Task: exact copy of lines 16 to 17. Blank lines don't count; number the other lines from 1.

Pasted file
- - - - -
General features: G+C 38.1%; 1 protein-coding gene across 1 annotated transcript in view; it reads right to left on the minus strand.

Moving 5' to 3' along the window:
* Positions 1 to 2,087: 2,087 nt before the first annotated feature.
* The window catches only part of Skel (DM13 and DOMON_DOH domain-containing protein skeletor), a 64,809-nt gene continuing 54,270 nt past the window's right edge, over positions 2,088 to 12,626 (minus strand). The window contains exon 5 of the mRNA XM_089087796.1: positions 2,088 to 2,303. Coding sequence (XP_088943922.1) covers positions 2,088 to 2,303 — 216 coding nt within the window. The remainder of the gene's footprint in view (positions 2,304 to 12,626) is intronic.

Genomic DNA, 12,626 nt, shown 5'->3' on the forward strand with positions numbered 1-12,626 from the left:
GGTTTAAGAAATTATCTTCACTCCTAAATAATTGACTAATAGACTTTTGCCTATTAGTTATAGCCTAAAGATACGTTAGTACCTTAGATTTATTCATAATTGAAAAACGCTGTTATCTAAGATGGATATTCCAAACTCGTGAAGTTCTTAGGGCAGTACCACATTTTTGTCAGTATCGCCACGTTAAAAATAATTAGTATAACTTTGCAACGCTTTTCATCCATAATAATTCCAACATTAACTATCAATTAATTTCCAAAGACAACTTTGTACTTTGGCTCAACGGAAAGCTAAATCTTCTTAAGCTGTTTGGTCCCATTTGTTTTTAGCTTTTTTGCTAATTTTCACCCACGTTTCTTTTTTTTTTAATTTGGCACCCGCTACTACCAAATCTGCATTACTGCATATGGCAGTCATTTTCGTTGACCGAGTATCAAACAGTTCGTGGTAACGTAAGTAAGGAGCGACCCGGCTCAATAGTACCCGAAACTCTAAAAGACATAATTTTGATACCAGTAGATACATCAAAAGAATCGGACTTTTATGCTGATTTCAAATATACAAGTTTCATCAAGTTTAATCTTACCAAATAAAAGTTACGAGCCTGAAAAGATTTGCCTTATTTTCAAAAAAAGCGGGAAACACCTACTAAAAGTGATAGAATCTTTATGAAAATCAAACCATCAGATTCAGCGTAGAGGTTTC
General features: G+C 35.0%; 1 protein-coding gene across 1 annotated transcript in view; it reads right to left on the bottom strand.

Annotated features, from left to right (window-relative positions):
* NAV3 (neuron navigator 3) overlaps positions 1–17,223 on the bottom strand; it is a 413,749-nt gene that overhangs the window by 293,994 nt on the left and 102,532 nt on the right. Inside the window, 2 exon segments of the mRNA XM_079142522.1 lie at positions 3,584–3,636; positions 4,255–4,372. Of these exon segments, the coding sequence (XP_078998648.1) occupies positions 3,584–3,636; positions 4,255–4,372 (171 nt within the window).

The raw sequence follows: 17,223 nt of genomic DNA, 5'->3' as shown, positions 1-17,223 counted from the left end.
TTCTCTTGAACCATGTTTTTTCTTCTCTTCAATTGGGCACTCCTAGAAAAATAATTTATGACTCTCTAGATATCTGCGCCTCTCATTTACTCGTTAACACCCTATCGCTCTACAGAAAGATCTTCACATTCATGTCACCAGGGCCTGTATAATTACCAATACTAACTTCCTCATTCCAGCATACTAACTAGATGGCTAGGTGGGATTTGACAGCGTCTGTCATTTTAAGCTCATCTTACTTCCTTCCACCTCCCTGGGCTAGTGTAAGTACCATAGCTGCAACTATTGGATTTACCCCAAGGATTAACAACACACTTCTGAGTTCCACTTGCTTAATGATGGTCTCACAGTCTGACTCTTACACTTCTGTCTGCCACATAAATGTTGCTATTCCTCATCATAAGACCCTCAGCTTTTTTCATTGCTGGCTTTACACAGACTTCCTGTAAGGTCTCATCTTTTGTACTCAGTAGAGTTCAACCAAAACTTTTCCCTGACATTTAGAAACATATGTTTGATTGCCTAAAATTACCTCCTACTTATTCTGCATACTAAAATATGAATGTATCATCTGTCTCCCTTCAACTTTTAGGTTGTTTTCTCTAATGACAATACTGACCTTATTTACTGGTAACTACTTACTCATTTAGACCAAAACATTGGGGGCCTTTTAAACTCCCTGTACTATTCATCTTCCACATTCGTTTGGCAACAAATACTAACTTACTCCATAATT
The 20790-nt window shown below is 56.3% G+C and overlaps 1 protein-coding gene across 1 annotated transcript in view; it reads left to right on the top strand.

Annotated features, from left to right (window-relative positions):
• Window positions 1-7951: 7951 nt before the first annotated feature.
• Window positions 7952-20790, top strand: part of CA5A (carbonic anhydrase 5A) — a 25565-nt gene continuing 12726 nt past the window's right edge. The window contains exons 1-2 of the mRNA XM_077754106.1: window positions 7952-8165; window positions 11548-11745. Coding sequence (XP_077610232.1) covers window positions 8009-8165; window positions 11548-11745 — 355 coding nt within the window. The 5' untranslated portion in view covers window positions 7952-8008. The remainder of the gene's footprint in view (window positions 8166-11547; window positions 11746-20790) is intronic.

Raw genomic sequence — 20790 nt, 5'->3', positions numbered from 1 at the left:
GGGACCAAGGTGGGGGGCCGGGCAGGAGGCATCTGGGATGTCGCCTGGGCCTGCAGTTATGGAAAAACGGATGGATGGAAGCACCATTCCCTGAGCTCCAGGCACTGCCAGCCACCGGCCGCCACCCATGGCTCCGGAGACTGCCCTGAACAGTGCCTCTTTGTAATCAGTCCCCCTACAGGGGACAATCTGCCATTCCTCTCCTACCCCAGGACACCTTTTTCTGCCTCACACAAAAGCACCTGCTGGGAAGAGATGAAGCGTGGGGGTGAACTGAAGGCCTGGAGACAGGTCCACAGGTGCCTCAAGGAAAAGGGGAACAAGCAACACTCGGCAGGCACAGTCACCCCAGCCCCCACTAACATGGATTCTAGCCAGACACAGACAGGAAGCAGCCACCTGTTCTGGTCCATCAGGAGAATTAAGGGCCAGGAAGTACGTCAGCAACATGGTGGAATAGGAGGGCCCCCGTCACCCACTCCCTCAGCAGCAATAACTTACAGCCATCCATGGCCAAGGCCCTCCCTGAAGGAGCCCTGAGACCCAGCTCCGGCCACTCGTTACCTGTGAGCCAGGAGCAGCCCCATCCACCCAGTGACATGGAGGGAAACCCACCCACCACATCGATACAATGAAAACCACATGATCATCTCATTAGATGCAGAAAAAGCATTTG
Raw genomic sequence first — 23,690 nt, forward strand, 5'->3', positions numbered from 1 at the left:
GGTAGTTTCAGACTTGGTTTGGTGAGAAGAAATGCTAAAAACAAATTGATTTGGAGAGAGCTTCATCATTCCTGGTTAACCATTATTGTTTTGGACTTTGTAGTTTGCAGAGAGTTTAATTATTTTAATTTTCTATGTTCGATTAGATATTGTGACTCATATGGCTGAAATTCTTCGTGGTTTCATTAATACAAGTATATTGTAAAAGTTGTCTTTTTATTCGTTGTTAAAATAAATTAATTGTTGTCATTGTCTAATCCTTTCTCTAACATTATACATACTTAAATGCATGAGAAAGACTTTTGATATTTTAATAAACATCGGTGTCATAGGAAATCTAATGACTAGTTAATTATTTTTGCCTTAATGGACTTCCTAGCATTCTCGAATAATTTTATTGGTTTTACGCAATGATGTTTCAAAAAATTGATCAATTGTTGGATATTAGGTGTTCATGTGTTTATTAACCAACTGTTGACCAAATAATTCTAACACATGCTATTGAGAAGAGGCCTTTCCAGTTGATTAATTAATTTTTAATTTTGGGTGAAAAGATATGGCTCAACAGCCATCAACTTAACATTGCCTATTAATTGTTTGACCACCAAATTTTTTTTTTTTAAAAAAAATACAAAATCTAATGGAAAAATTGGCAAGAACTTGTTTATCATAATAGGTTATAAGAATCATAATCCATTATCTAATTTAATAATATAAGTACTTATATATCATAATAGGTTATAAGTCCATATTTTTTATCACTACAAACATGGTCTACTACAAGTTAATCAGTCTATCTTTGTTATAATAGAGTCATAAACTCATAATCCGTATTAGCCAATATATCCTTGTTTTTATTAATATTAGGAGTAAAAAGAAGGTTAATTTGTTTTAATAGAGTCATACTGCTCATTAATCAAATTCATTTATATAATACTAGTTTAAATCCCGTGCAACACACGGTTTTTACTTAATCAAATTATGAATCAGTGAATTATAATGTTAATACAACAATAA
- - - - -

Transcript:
Raw genomic sequence — 20790 nt, 5'->3', positions numbered from 1 at the left:
GGGACCAAGGTGGGGGGCCGGGCAGGAGGCATCTGGGATGTCGCCTGGGCCTGCAGTTATGGAAAAACGGATGGATGGAAGCACCATTCCCTGAGCTCCAGGCACTGCCAGCCACCGGCCGCCACCCATGGCTCCGGAGACTGCCCTGAACAGTGCCTCTTTGTAATCAGTCCCCCTACAGGGGACAATCTGCCATTCCTCTCCTACCCCAGGACACCTTTTTCTGCCTCACACAAAAGCACCTGCTGGGAAGAGATGAAGCGTGGGGGTGAACTGAAGGCCTGGAGACAGGTCCACAGGTGCCTCAAGGAAAAGGGGAACAAGCAACACTCGGCAGGCACAGTCACCCCAGCCCCCACTAACATGGATTCTAGCCAGACACAGACAGGAAGCAGCCACCTGTTCTGGTCCATCAGGAGAATTAAGGGCCAGGAAGTACGTCAGCAACATGGTGGAATAGGAGGGCCCCCGTCACCCACTCCCTCAGCAGCAATAACTTACAGCCATCCATGGCCAAGGCCCTCCCTGAAGGAGCCCTGAGACCCAGCTCCGGCCACTCGTTACCTGTGAGCCAGGAGCAGCCCCATCCACCCAGTGACATGGAGGGAAACCCACCCACCACATCGATACAATGAAAACCACATGATCATCTCATTAGATGCAGAAAAAGCATTTG